Whatever you do, be sure to check federal, state, and local guidelines to make sure you are complying with the most recent advice. And… stay safe, stay home!

It's PiBoIdMo time!

November is here, and that means it’s time for Picture Book Idea Month. So far, I’m two for two: woohoo!
PiBoIdMo 2014 banner
Remember the Howdy Doody theme song? Did you ever notice how PiBoIdMo has the same number of syllables as “Howdy Doody?” Now that I’ve noticed, I can’t get it out of my head. So, I thought I’d share my little earworm with you here:

It’s PiBoIdMo time.
It’s PiBoIdMo time.
Tara and her great crew
Wish PiBoIds to you.
Let’s give a rousing cheer,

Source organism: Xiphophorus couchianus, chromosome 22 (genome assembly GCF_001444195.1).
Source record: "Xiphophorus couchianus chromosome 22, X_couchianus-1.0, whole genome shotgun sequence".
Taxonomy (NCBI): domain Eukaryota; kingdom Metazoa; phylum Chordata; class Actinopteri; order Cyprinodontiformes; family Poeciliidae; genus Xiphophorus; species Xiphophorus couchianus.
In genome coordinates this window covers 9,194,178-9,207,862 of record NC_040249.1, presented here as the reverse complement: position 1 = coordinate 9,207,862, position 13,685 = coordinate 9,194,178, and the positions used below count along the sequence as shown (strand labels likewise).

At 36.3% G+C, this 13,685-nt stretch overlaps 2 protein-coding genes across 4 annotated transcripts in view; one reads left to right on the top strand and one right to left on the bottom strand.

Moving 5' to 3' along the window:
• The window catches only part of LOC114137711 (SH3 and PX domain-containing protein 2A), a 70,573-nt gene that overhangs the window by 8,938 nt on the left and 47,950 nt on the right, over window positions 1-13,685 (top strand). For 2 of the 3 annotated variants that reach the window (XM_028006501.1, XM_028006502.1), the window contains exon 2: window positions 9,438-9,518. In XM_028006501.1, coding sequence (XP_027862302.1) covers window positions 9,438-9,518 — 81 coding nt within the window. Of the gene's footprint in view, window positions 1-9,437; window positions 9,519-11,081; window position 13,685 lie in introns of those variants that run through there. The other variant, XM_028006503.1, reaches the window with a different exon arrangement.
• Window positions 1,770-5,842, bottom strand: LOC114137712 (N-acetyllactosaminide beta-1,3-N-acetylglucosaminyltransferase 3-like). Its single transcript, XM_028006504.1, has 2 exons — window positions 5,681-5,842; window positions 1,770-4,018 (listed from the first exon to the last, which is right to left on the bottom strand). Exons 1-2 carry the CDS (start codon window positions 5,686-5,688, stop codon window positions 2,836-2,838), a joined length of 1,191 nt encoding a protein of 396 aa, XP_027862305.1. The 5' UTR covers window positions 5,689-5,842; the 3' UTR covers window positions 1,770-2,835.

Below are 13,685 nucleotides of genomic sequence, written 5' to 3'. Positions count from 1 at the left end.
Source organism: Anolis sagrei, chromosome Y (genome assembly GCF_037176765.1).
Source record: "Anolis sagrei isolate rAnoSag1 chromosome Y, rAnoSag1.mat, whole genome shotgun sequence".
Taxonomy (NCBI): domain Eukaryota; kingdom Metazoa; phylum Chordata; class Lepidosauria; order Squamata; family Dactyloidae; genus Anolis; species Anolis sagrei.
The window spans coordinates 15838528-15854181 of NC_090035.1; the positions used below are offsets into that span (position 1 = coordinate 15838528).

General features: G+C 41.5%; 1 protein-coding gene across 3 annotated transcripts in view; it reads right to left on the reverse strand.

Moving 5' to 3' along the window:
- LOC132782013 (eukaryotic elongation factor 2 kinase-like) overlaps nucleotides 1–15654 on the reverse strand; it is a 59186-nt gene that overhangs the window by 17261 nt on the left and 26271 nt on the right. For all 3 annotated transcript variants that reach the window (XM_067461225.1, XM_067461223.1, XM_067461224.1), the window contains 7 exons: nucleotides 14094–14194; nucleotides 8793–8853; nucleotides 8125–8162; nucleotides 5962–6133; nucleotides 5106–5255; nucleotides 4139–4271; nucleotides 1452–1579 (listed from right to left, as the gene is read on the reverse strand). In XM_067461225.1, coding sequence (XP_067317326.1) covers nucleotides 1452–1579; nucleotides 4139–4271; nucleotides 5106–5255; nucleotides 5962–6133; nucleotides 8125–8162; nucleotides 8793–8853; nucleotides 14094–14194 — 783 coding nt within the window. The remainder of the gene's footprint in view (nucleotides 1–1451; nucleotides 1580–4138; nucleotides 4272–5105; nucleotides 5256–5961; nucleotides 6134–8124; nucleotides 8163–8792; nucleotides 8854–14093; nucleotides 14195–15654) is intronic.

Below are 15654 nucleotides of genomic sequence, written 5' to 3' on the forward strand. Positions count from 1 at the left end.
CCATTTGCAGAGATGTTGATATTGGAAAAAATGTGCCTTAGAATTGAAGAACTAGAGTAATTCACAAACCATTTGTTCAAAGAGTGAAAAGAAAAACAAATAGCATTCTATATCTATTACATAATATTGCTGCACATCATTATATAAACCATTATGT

Cause PiBoIdMo’s here,
It’s time for books to grow,
So here we go!

I love PiBoIdMo. Sometimes it’s a struggle to come up with ideas (okay, most times), other times they seem to flow faster than I can write them down (okay, rarely, but when it does it’s awesome!). Either way, it feels good to have those ideas tucked safely inside my notebook, ready to blossom when given a chance.
And yes, even nonfiction writers (like me!) can participate in PiBoIdMo! Christy Peterson has a great blog post on how to do that. I recommend reading it here (even if you write fiction!). I usually come up with about half nonfiction ideas and half fiction ideas, and I use all of the methods Christy mentions in her post.

sample Fiction Magic card
sample Fiction Magic card

This year I’ll also be using a new tool that just arrived (perfect timing!). My friend Deb Lund is a talented author, teacher, and creativity coach. She’s made a deck of cards, called Fiction Magic, which features prompts to inspire writers as well as a handy guidebook on how to use them. I drew one card today, played around with it for a while, and voila… I had two new ideas! You can get your own set of Fiction Magic cards here.